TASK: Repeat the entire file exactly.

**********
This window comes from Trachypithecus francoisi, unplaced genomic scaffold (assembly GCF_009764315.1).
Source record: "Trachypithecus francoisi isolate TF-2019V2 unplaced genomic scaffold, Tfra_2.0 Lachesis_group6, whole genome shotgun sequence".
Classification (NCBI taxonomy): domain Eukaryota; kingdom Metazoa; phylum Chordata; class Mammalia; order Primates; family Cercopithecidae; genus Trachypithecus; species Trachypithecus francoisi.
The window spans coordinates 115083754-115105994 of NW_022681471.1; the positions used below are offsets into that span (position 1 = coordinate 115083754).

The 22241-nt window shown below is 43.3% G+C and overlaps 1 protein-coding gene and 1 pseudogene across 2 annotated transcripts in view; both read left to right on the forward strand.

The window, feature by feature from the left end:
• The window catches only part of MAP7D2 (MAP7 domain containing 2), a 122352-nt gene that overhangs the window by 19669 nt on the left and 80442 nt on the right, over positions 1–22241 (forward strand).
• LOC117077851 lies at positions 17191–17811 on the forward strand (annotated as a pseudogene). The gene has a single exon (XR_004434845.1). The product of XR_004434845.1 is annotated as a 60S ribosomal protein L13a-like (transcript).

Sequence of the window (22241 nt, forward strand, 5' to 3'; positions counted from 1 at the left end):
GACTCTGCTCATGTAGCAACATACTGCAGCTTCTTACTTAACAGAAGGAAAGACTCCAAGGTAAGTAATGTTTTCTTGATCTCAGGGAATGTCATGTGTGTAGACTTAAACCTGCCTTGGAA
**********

This window comes from Trachypithecus francoisi, unplaced genomic scaffold (assembly GCF_009764315.1).
Source record: "Trachypithecus francoisi isolate TF-2019V2 unplaced genomic scaffold, Tfra_2.0 Lachesis_group6, whole genome shotgun sequence".
Classification (NCBI taxonomy): domain Eukaryota; kingdom Metazoa; phylum Chordata; class Mammalia; order Primates; family Cercopithecidae; genus Trachypithecus; species Trachypithecus francoisi.
The window spans coordinates 115083754-115105994 of NW_022681471.1; the positions used below are offsets into that span (position 1 = coordinate 115083754).

The 22241-nt window shown below is 43.3% G+C and overlaps 1 protein-coding gene and 1 pseudogene across 2 annotated transcripts in view; both read left to right on the forward strand.

The window, feature by feature from the left end:
• The window catches only part of MAP7D2 (MAP7 domain containing 2), a 122352-nt gene that overhangs the window by 19669 nt on the left and 80442 nt on the right, over positions 1–22241 (forward strand).
• LOC117077851 lies at positions 17191–17811 on the forward strand (annotated as a pseudogene). The gene has a single exon (XR_004434845.1). The product of XR_004434845.1 is annotated as a 60S ribosomal protein L13a-like (transcript).

Sequence of the window (22241 nt, forward strand, 5' to 3'; positions counted from 1 at the left end):
GACTCTGCTCATGTAGCAACATACTGCAGCTTCTTACTTAACAGAAGGAAAGACTCCAAGGTAAGTAATGTTTTCTTGATCTCAGGGAATGTCATGTGTGTAGACTTAAACCTGCCTTGGAA